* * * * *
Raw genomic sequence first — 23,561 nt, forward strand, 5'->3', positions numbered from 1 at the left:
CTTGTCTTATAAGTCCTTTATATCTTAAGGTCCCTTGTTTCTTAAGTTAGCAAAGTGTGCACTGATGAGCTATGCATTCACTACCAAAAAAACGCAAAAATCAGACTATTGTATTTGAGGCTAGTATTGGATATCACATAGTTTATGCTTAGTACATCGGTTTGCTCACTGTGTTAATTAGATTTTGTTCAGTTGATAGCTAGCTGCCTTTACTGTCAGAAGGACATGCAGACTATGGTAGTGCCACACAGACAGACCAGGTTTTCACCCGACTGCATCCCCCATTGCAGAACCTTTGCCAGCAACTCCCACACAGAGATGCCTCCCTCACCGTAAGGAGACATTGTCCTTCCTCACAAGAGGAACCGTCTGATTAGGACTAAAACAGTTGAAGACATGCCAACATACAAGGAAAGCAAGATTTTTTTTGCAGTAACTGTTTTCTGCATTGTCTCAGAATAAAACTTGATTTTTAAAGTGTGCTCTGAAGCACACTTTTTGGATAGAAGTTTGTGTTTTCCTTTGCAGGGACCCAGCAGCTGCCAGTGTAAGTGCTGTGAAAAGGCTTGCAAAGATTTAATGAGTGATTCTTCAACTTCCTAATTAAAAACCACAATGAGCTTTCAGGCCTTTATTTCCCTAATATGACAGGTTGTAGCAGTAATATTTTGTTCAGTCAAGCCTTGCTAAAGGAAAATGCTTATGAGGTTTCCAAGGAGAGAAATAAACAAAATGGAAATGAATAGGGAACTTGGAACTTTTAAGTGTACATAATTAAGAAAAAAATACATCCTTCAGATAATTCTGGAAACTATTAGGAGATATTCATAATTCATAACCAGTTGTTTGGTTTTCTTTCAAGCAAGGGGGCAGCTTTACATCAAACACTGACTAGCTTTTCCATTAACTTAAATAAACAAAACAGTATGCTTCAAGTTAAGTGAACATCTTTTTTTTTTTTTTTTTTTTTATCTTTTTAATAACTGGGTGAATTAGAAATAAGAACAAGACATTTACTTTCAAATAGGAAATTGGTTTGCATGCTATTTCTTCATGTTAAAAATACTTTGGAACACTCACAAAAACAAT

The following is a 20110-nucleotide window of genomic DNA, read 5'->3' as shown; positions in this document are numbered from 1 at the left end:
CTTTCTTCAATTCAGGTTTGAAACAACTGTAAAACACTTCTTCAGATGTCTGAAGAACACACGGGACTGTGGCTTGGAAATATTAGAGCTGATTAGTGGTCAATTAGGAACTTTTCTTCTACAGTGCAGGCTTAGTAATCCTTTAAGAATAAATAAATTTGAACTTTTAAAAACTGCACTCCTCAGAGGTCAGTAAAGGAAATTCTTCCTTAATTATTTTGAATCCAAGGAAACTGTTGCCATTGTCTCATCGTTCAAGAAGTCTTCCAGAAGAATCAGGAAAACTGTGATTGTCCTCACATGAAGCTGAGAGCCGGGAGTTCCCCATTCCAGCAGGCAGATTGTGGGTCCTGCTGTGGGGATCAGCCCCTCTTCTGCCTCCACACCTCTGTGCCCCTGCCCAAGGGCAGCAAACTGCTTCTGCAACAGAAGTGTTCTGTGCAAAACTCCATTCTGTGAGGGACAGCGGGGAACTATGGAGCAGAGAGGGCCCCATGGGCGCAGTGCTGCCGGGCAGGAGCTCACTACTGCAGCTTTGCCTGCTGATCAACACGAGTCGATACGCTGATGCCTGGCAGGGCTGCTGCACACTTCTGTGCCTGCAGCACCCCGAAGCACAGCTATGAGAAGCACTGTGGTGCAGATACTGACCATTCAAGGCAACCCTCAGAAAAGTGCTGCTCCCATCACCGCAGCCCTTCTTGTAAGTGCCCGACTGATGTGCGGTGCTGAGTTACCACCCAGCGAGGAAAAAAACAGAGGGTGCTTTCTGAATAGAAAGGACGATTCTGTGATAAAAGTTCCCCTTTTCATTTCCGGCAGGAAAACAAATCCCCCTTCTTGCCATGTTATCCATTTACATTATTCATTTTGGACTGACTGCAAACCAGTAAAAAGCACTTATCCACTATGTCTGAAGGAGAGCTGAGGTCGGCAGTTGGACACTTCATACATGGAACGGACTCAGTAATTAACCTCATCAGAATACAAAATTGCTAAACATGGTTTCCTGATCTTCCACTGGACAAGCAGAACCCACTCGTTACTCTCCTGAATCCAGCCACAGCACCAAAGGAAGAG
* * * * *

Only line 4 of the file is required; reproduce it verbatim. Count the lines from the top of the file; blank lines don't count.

CTTTCTTCAATTCAGGTTTGAAACAACTGTAAAACACTTCTTCAGATGTCTGAAGAACACACGGGACTGTGGCTTGGAAATATTAGAGCTGATTAGTGGTCAATTAGGAACTTTTCTTCTACAGTGCAGGCTTAGTAATCCTTTAAGAATAAATAAATTTGAACTTTTAAAAACTGCACTCCTCAGAGGTCAGTAAAGGAAATTCTTCCTTAATTATTTTGAATCCAAGGAAACTGTTGCCATTGTCTCATCGTTCAAGAAGTCTTCCAGAAGAATCAGGAAAACTGTGATTGTCCTCACATGAAGCTGAGAGCCGGGAGTTCCCCATTCCAGCAGGCAGATTGTGGGTCCTGCTGTGGGGATCAGCCCCTCTTCTGCCTCCACACCTCTGTGCCCCTGCCCAAGGGCAGCAAACTGCTTCTGCAACAGAAGTGTTCTGTGCAAAACTCCATTCTGTGAGGGACAGCGGGGAACTATGGAGCAGAGAGGGCCCCATGGGCGCAGTGCTGCCGGGCAGGAGCTCACTACTGCAGCTTTGCCTGCTGATCAACACGAGTCGATACGCTGATGCCTGGCAGGGCTGCTGCACACTTCTGTGCCTGCAGCACCCCGAAGCACAGCTATGAGAAGCACTGTGGTGCAGATACTGACCATTCAAGGCAACCCTCAGAAAAGTGCTGCTCCCATCACCGCAGCCCTTCTTGTAAGTGCCCGACTGATGTGCGGTGCTGAGTTACCACCCAGCGAGGAAAAAAACAGAGGGTGCTTTCTGAATAGAAAGGACGATTCTGTGATAAAAGTTCCCCTTTTCATTTCCGGCAGGAAAACAAATCCCCCTTCTTGCCATGTTATCCATTTACATTATTCATTTTGGACTGACTGCAAACCAGTAAAAAGCACTTATCCACTATGTCTGAAGGAGAGCTGAGGTCGGCAGTTGGACACTTCATACATGGAACGGACTCAGTAATTAACCTCATCAGAATACAAAATTGCTAAACATGGTTTCCTGATCTTCCACTGGACAAGCAGAACCCACTCGTTACTCTCCTGAATCCAGCCACAGCACCAAAGGAAGAG